Curry rice is one of Japan’s most popular and beloved dishes. Spicy, sweet, and hearty, curry rice is Japanese comfort food. The basic recipe utilizes potatoes, carrots, onions, and beef. The curry is typically served alongside rice although you will also find it served with udon noodles (curry udon). Some recipes substitute pork or chicken for the meat component. You will also find curry dishes known as katsu kare which is a curry recipe utilizing a breaded deep-fried cutlet, either pork or chicken.
Curry was introduced in Japan during the Meiji era by the British. Curry gained popularity in the 1960s as it became available to purchase in supermarkets and was offered on restaurant menus. It has been adapted since its introduction and consumed so widely that it has become Japan’s national dish.
The latest trend in Japanese curry is what is known as “damukare” or dam curry. It is a special type of curry dish popularized in 2007, where the rice is shaped into the structure of a dam. Damukare is found at restaurants near major Japanese dams which also serve as tourist attractions. According to the Japan Commission on Large Dams there are 136 major dams in Japan with hundreds more comprising the lesser or smaller dams.
Some of the major dams include:
Kurobe Dam (Toyama): Japan’s largest arch dam, completed in 1963. With a height of 186m, it remains the tallest dam in Japan. The dam serves as a tourist attraction between late June and mid-October.
Okutadami Dam (Niigata): Stands at 157 m tall and has a storage capacity of 600 million tons of water used to support the largest hydroelectric power station in Japan. Completed in 1960, the station supplies electricity to the Kanto and Tohoku regions. The dam created a lake called Okutadami Lake or Ginzan (silver mine) Lake because there was a silver mine there during the Edo period. A pleasure cruise is operated on the lake from May to November.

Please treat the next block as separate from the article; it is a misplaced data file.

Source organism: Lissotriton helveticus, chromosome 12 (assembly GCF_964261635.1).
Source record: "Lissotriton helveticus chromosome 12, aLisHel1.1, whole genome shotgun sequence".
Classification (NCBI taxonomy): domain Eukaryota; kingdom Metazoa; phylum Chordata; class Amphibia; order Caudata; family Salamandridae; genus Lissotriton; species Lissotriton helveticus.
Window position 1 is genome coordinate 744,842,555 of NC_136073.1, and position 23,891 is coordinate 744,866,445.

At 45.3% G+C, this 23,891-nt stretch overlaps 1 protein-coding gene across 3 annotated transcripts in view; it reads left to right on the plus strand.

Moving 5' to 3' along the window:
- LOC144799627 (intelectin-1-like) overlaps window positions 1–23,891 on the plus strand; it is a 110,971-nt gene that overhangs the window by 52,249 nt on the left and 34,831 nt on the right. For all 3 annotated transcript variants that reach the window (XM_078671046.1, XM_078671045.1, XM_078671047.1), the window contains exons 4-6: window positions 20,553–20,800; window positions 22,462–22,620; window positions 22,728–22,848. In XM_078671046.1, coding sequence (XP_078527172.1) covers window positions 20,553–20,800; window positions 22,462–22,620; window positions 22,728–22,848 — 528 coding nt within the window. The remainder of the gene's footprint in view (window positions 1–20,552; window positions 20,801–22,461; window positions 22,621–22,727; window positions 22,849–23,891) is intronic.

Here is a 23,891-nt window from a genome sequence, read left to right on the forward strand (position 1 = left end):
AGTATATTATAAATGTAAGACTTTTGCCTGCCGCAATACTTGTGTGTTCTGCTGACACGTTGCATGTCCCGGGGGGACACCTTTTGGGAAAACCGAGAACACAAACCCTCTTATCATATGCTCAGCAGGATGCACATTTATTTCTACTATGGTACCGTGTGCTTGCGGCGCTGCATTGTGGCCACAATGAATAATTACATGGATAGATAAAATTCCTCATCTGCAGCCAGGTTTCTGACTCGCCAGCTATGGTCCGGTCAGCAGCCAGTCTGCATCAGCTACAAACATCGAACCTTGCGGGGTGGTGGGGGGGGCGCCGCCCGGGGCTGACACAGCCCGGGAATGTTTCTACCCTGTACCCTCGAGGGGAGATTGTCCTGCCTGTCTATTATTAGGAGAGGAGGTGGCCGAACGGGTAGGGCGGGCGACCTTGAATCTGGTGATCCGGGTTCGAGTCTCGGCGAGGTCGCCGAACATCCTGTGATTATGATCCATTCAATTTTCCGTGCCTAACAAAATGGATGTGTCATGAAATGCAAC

Hoheikyo Dam (Hokkaido): Was constructed in 1972 and is one of the only two dams in Japan built in the Arch-type style. In a conservation effort, only electric buses operate in the area. Tourists are encouraged to leave their cars in the parking lot and utilize one of these buses to reach the dam or go on foot. In autumn, the area is an excellent spot to view the changing of the leaves.
Hakusui Dam (Oita): Was constructed in 1938 and has been frequently featured in television and print ads. The dam was designated as a national cultural important property.
So there you have it, a brief introduction to Japan’s major sightseeing dams and to damukare. Be daring, take the dam journey and try the dam curry, you will agree that it is dam good!